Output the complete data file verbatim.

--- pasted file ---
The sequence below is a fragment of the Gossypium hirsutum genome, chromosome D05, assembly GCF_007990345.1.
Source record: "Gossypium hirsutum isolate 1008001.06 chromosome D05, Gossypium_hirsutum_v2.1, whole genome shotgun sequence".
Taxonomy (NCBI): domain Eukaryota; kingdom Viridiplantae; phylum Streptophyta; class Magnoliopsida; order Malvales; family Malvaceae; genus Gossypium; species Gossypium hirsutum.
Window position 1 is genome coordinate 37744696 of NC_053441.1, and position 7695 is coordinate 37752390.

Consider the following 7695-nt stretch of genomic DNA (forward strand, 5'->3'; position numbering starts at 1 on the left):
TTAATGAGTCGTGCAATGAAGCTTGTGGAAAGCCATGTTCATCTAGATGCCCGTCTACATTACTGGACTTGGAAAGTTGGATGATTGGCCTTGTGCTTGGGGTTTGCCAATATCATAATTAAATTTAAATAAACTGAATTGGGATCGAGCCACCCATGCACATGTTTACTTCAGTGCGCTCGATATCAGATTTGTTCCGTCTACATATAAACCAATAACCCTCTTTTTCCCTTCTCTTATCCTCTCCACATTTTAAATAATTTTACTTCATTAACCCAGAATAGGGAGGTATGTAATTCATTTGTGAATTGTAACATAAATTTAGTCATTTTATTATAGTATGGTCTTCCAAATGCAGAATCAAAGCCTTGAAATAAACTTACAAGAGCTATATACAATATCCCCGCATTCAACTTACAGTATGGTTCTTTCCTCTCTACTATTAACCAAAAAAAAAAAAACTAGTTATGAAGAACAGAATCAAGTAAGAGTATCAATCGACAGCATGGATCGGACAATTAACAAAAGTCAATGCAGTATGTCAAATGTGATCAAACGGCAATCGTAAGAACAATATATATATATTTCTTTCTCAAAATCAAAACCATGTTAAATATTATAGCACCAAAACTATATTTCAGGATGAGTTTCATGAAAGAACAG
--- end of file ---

The sequence below is a fragment of the Gossypium hirsutum genome, chromosome D05, assembly GCF_007990345.1.
Source record: "Gossypium hirsutum isolate 1008001.06 chromosome D05, Gossypium_hirsutum_v2.1, whole genome shotgun sequence".
Taxonomy (NCBI): domain Eukaryota; kingdom Viridiplantae; phylum Streptophyta; class Magnoliopsida; order Malvales; family Malvaceae; genus Gossypium; species Gossypium hirsutum.
Window position 1 is genome coordinate 37744696 of NC_053441.1, and position 7695 is coordinate 37752390.

Consider the following 7695-nt stretch of genomic DNA (forward strand, 5'->3'; position numbering starts at 1 on the left):
TTAATGAGTCGTGCAATGAAGCTTGTGGAAAGCCATGTTCATCTAGATGCCCGTCTACATTACTGGACTTGGAAAGTTGGATGATTGGCCTTGTGCTTGGGGTTTGCCAATATCATAATTAAATTTAAATAAACTGAATTGGGATCGAGCCACCCATGCACATGTTTACTTCAGTGCGCTCGATATCAGATTTGTTCCGTCTACATATAAACCAATAACCCTCTTTTTCCCTTCTCTTATCCTCTCCACATTTTAAATAATTTTACTTCATTAACCCAGAATAGGGAGGTATGTAATTCATTTGTGAATTGTAACATAAATTTAGTCATTTTATTATAGTATGGTCTTCCAAATGCAGAATCAAAGCCTTGAAATAAACTTACAAGAGCTATATACAATATCCCCGCATTCAACTTACAGTATGGTTCTTTCCTCTCTACTATTAACCAAAAAAAAAAAAACTAGTTATGAAGAACAGAATCAAGTAAGAGTATCAATCGACAGCATGGATCGGACAATTAACAAAAGTCAATGCAGTATGTCAAATGTGATCAAACGGCAATCGTAAGAACAATATATATATATTTCTTTCTCAAAATCAAAACCATGTTAAATATTATAGCACCAAAACTATATTTCAGGATGAGTTTCATGAAAGAACAG